So attribution is about understanding the larger environment in which your business or your government department or whatever lives, right? It’s not just about what’s the malware coming at me today and how do I stop that and how do I clean up my network, because if you don’t know who did it you can’t be certain that you have actually addressed the root problem, right, and maybe they’ll keep coming after you, right? So there’s a—you know, there’s a span, right, between, you know, what many criminal groups are after and what the North Koreans or the Russians are after in a corporate network. So for us, attribution is critical, right, to cleaning up an intrusion; preparing yourself if you haven’t, right, been victimized; understanding where you can prioritize vulnerability management, right—which patches you need to install first, which ones maybe can wait for a few weeks from now. And we take all of that into account.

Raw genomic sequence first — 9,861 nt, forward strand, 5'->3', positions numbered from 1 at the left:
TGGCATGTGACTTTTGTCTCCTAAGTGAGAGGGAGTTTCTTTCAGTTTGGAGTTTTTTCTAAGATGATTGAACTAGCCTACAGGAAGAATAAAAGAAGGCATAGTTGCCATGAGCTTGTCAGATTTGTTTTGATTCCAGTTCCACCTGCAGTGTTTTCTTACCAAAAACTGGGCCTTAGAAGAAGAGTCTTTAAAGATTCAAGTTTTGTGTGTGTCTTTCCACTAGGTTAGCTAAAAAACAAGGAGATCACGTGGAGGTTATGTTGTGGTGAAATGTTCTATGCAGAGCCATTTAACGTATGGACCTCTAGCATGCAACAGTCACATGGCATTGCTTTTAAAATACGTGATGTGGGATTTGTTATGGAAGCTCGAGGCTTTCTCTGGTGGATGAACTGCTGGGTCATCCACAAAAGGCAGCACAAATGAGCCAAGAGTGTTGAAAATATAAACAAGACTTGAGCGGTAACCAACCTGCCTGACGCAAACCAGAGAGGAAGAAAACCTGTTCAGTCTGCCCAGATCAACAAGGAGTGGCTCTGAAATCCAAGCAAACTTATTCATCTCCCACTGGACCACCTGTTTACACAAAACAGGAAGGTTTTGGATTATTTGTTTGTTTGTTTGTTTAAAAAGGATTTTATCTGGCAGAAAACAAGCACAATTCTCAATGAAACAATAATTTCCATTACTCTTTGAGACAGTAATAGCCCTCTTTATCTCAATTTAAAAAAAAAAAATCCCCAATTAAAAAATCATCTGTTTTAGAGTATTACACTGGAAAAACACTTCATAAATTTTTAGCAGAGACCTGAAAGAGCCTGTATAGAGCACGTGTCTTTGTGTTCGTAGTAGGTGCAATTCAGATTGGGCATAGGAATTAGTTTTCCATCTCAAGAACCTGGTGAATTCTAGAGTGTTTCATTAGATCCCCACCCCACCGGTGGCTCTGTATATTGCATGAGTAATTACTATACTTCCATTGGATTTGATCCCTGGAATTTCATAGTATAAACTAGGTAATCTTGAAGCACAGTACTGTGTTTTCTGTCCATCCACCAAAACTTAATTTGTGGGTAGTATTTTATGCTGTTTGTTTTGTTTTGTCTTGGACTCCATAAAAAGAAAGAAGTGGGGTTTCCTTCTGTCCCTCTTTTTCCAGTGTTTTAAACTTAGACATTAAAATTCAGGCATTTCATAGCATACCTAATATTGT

Also the geopolitical. Like, when we were talking earlier about, you know, we went through this one set of analyses where we spent months trying to make sure that what we were seeing—which was Russian hijacking of Iranian domains, operational domains—was real, right? We needed to know. We needed to have high confidence there because of the implications for that scenario, right? So we’re not just, at least from our perspective, you know, trying to make sure that our clients understand that we’re doing our jobs, right, but we’re thinking about what is the impact that this information’s going to have in the public domain for everybody, right, who owns a cellphone and a computer and a network.
EDELMAN: So, John, what’s that hard call? What’s the key example or obfuscated example of when you’re on the fence of whether you’re actually going to do this kind of attribution, whether you’re going to come out with something like this publicly that might have these geopolitical implications?